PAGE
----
Tells student group to use muddy patch required for off-campus groups
Ratio Christi reserved space for a pro-life display intended to “foster dialogue” in 2015 with no fuss from the administration at Kennesaw State University.
But the display so bothered students hostile to its message that they called the cops, who quickly realized the Christian student group wasn’t doing anything wrong.
Apparently fearing more outrage from students who don’t value preborn life, the public university in Georgia started erecting roadblocks to Ratio Christi’s future attempts to reserve similar high-traffic spaces for their peaceful and dialogue-focused displays.
The Alliance Defending Freedom brought suit on behalf of the Christian student group against Kennesaw State Tuesday, alleging the taxpayer-funded institution’s policies give it carte blanche to regulate and sanction the content of student speech:
These policies give KSU officials unbridled discretion, both over whether to grant, deny, or modify [a registered student organization’s] reservation request and over whether and how much to charge in security fees, and they quarantine any expressive activities KSU officials deem “controversial” to the small, less accessible “speech zone.” And these policies have been confirmed, vindicated, and defended at the highest levels of KSU administration, including by Defendant [Samuel] Olens.
As president of Kennesaw State until last week, Olens not only had authority to bring campus policies in line with the university’s constitutional obligations, but he “recently reasserted” its requirement that “certain presentations and organizations will be restricted to the free speech zone” based on a review of their content.
This is how Ratio Christi’s displays in 2016 and 2017 were ordered to use the tiny and “inferior” free-speech zone, where it was “further removed from its intended audience than it would have been in the zone that was requested.”
The group had asked to use a spot on “the Campus Green that countless student organizations have used for similar expressive activities, a location that allows passing students and faculty to see the displays and to interact easily with the Ratio Christi members staffing them,” according to the suit.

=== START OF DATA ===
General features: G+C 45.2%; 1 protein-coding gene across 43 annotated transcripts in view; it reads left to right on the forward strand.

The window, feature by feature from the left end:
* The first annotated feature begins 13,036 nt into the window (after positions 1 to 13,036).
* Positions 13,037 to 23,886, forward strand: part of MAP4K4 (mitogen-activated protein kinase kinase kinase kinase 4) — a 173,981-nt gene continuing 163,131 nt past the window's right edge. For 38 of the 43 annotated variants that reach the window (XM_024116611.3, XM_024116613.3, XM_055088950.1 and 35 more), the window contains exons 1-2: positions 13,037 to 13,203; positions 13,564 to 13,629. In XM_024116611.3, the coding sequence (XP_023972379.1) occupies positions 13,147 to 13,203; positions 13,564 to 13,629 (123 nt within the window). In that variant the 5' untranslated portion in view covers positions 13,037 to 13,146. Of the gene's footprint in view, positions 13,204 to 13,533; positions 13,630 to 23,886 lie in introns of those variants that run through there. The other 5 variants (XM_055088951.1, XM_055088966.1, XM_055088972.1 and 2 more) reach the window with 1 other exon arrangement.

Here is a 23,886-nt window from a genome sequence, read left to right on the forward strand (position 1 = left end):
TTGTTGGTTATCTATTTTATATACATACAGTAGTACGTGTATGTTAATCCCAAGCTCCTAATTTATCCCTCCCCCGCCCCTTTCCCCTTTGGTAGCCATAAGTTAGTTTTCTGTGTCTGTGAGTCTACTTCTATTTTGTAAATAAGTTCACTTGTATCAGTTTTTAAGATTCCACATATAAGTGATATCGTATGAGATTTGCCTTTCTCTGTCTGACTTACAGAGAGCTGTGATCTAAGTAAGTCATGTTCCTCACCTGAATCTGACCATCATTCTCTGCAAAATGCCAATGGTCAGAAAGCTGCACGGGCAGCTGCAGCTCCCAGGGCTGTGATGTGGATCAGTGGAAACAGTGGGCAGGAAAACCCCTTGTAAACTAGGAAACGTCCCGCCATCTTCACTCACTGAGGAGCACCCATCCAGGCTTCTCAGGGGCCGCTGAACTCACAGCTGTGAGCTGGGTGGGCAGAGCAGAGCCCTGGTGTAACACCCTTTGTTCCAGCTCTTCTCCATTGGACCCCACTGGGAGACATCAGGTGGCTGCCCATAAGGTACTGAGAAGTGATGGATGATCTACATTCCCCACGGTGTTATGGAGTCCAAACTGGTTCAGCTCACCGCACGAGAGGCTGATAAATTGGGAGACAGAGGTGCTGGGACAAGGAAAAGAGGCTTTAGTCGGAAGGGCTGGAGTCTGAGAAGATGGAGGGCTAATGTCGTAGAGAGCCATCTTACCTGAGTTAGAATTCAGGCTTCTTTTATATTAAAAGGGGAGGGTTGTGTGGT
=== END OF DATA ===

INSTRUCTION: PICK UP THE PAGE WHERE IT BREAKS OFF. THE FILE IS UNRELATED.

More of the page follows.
The speech zone, in contrast, “is a grassy area that becomes quite muddy during the winter and when it rains,” which was likely when the group was told to use it, and it carries a “stigma” because it’s assumed that off-campus groups are the ones using the zone. The zone also includes “landscaping obstacles” that make it hard for passers-by to engage in conversation with the group.
Reservation specialist Janice Malone told Ratio Christi in 2016 that it had to use the free speech zone because its display was “controversial,” but she offered to let the group have its desired location if it removed “certain” pro-life posters. It refused.
The next year, another reservation specialist, Rachel Patti, refused to give the group its desired location “due to the nature of your information table,” according to the suit.
She warned that “if they held their event outside the speech zone, the police would not protect them, and they would be responsible both for their own safety as well as for any campus disruption or damage caused by any hecklers”:
While Ratio Christi conducted its display in the speech zone on October 31 and November 1, 2017, its members observed that their requested space in Zone 2 sat empty and unused the entire time.
It was “around this time” that a member of the club discussed the speech zone issue with President Olens, who said KSU “would continue to screen student expression” and relegate some of it to the speech zone, according to the suit.
The alliance is specifically challenging campus policies that prevent “individual students” (as opposed to registered student groups) from reserving campus space, and that require registered groups to submit reservation requests “between three and 30 days in advance—depending on the type of event and without clearly indicating which deadline applies,” it said in a release Thursday.
Ratio Christi’s constitutional rights are being violated by the university’s enforcement of “arbitrary and unclear deadlines,” threats to stick it with “potential liability for security or medical assistance,” and orders to “modify its expression” if it doesn’t want its events tagged as “controversial” and relegated to a muddy patch of obstacle-laden ground, according to the suit.
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